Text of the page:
Plants and Imported Inputs: New Facts and an Interpretation

Kugler, Maurice; Verhoogen, Eric A.

Beginning with Wilfred J. Ethier (1979, 1982), an important current of research has emphasized gains to trade from the greater availability of intermediate inputs, as opposed to the greater availability of consumption goods emphasized by Paul R. Krugman (1979) and others. It has been standard in this literature to model input varieties as symmetric, differentiated horizontally but not vertically. In contrast, anecdotal accounts, especially from developing countries, often stress the importance of gaining access to high-quality inputs on the import market. In theoretical discussions, the need to distinguish between the number of inputs and the quality of those inputs can be avoided by treating different qualities of a good as distinct varieties (see, e.g., Paul Romer 1994) or by redefining units of measurement. But in empirical work, one inherits the product categories and units in the data, and typically one must specify whether the availability-of-inputs mechanism is expected to operate through an increase in the number of input categories or through an increase in the quality of inputs within categories. Because of data constraints—in particular because of a lack of information on input and output prices in standard plant-level datasets—it has been difficult to investigate the role of input-quality differences, and recent empirical work, notably by Christian Broda, Joshua Greenfield, and David Weinstein (2006) and Pinelopi K. Goldberg et al. (2008), has tended to focus more on changes in the number of input categories than on quality differences within those categories. In this short paper, we draw on rich product level information from the Colombian manufacturing census to present a new set of facts about importing plants and input prices. The dataset is unique in that it contains detailed, representative, consistently measured information on the unit values of all inputs and outputs of plants. For the 1982–1988 period, the dataset also contains unit values separately for domestic and imported purchases of each input. As we discuss in more detail below, we interpret the new facts as suggesting that Colombian plants purchase higher-quality inputs on the import market than on the domestic market, within narrow product categories. Our empirical work has been guided in part by a theoretical framework from a related paper, Kugler and Verhoogen (2008). In that paper, we hypothesize a complementarity between input quality and plant productivity in generating output quality, and extend the model of Marc J. Melitz (2003) to accommodate it. The model predicts that, in equilibrium, more-productive plants are larger, use higher-quality inputs, produce higher-quality outputs, and are more likely to enter the export market than less-productive plants in the same industry. Using the Colombian plant census, we show that the cross-sectional correlations between a number of observable variables—output prices, input prices, plant size, and export status—as well as differences in those correlations across sectors,—are consistent with our theoretical framework and difficult to reconcile with alternative models that impose symmetry of either inputs or outputs. The distinctive aspect of the current paper is the focus on the distinction between imported and domestic inputs.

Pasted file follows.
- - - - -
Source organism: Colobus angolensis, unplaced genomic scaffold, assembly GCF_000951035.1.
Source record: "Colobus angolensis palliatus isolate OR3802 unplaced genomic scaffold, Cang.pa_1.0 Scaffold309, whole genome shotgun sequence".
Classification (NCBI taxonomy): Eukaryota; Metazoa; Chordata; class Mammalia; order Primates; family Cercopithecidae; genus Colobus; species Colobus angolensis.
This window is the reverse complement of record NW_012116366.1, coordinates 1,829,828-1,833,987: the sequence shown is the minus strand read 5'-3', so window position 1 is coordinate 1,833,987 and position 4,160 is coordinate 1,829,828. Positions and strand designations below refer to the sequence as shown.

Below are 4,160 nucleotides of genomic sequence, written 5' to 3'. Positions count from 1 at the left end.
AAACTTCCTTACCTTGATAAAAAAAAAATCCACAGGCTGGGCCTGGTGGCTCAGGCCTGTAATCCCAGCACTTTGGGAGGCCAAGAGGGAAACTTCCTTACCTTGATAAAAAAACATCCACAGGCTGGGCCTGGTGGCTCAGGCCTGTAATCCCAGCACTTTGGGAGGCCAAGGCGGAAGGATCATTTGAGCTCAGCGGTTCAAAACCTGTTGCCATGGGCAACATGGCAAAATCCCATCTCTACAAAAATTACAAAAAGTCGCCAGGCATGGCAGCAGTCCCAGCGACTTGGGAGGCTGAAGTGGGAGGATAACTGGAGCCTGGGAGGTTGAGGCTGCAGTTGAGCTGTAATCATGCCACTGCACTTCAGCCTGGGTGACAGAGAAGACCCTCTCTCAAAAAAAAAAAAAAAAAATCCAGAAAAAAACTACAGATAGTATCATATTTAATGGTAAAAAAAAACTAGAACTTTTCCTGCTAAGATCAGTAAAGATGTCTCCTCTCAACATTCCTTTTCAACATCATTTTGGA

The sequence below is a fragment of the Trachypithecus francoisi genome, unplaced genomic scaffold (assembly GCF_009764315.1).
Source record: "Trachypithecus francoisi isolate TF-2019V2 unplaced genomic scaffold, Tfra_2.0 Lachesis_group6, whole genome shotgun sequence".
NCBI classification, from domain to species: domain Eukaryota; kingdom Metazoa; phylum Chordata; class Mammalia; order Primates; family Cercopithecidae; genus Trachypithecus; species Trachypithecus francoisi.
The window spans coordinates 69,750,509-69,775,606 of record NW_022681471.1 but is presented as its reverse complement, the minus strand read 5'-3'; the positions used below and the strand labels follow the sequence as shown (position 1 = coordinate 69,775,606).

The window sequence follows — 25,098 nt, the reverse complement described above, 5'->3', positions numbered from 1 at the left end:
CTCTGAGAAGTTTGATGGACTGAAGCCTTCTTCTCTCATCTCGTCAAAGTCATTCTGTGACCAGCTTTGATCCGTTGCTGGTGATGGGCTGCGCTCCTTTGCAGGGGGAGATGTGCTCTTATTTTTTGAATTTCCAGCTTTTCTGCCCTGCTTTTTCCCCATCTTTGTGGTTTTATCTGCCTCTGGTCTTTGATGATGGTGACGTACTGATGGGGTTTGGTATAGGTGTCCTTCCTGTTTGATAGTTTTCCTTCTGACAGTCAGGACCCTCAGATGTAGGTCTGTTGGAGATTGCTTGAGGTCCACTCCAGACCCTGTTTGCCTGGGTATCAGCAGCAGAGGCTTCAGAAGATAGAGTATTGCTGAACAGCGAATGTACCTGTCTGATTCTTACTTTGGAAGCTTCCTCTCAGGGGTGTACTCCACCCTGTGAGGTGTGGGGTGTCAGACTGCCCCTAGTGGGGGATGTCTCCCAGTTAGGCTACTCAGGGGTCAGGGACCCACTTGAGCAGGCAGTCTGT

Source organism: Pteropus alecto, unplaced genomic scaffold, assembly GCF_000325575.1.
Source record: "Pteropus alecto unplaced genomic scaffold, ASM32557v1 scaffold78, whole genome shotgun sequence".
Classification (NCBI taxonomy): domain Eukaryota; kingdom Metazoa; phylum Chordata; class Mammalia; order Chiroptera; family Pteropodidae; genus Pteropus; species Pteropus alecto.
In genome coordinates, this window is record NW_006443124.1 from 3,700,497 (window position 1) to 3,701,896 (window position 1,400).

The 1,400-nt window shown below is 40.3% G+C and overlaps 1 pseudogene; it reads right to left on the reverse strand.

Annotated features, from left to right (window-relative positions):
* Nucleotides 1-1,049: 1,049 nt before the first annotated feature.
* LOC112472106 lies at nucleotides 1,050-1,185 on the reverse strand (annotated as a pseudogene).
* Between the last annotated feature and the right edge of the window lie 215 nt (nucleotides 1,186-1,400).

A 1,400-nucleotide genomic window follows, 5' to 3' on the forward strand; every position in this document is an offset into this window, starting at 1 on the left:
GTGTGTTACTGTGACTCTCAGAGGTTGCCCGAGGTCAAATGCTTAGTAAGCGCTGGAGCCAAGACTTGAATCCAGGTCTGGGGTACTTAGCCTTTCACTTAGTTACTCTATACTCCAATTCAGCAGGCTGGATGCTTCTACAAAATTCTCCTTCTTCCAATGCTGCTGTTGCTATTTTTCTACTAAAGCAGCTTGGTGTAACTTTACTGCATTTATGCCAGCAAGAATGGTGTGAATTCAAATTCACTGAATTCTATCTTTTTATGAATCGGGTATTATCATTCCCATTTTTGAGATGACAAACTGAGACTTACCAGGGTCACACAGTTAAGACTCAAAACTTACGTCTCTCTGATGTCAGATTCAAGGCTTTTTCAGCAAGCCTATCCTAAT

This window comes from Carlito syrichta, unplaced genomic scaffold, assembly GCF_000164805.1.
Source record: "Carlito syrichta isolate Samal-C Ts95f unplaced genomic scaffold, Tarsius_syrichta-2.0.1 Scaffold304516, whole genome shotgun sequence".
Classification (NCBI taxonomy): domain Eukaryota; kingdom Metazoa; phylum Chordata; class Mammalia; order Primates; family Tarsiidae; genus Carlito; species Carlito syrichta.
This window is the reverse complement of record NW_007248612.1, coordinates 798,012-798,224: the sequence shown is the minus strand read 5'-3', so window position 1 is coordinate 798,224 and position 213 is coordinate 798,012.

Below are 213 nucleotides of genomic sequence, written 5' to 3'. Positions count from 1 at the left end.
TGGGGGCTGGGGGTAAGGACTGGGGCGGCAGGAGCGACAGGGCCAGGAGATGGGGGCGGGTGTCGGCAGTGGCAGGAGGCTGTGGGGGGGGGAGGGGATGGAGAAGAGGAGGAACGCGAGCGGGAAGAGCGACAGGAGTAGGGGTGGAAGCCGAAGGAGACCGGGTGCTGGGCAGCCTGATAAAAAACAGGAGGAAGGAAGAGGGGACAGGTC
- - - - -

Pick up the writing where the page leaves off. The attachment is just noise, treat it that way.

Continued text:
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American Economic Review

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Academic Units
International and Public Affairs
American Economic Association
Published Here
April 11, 2014